[Ed. – A new service of Team Liberty Unyielding: the BS flag. We’ll be on the watch for convenient pre-election headlines that are just too good to be true, and throw the BS flag on your behalf. Whether the questionable “reporting” about these Obama-friendly developments continues after the election or not will be harder to determine. But we already know from a whistleblower that at least one Obama agency has falsified economic numbers for political purposes. Oh, and yes: the falsified data related to…drumroll… unemployment.]
The number of people seeking U.S. unemployment aid dropped to the lowest level in 14 years last week, the latest sign of a strengthening labor market that could help blunt worries about the impact of weak global growth.
The Labor Department said Thursday that weekly applications for unemployment aid fell 23,000 to a seasonally adjusted 264,000, the lowest level since April 2000. Given that the U.S. population has grown considerably since then, the proportion of the U.S. workforce applying for benefits is even smaller. Applications are a proxy for layoffs.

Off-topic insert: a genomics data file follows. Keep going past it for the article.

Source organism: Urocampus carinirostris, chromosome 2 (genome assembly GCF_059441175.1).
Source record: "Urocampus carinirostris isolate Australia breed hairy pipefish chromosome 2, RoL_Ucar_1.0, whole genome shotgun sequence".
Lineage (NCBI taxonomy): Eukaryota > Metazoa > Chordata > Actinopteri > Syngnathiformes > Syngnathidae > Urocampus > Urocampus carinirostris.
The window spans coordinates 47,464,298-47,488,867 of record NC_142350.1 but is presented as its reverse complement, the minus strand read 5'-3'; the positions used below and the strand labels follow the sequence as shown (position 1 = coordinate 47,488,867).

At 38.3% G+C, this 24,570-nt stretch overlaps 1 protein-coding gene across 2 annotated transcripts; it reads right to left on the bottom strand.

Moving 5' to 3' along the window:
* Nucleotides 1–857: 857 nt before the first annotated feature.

Analysts cheered the unexpectedly strong data. Ian Shepherdson, chief economist at Pantheon Macroeconomics, described the report as “spectacular” and “astonishing.”
“Whether claims can be sustained at such a low level – an all-time low, as a share of payroll employment – is debatable… but this is a clear signal of real strength in the labor market,” he said in a note to clients.
The figures come as concerns about slowing global economic growth have roiled financial markets for the past week. A drop in U.S. retail sales, reported Wednesday, intensified the volatility. The Dow plunged 460 points early Wednesday before recovering, but still closed down 173 points.
Stocks continued falling Thursday, despite the improving data. The Dow was down 108 points in morning trading.